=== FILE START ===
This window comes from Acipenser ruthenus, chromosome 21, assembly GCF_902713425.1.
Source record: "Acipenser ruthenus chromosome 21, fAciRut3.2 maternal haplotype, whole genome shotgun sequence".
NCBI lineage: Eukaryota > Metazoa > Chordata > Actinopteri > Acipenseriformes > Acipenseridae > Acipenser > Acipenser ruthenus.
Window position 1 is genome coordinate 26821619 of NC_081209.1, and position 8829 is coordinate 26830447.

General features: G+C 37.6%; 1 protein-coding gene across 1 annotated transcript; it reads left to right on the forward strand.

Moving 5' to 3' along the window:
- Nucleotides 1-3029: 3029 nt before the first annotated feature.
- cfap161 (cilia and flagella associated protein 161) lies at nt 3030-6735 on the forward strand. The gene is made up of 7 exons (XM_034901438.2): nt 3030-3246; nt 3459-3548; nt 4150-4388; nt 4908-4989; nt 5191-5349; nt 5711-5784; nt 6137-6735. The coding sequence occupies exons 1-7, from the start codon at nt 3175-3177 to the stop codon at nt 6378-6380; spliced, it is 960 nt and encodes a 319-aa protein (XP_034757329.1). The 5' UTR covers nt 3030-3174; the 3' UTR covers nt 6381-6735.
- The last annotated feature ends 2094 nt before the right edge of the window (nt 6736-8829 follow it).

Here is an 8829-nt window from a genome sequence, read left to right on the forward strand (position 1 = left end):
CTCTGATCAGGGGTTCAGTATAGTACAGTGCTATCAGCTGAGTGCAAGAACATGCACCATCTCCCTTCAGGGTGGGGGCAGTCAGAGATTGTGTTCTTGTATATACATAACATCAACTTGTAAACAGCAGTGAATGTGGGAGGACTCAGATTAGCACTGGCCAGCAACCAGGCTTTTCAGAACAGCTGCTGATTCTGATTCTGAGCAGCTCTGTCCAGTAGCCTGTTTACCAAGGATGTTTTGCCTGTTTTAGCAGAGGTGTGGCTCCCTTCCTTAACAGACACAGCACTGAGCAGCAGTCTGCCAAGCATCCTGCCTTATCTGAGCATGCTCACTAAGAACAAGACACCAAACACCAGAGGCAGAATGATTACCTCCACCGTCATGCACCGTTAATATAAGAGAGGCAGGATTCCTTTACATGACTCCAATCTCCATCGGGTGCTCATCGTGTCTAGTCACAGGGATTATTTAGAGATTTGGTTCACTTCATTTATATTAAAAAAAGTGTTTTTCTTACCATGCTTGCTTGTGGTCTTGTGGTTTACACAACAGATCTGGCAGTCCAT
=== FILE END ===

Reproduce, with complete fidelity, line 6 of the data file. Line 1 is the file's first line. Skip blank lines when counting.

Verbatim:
Moving 5' to 3' along the window: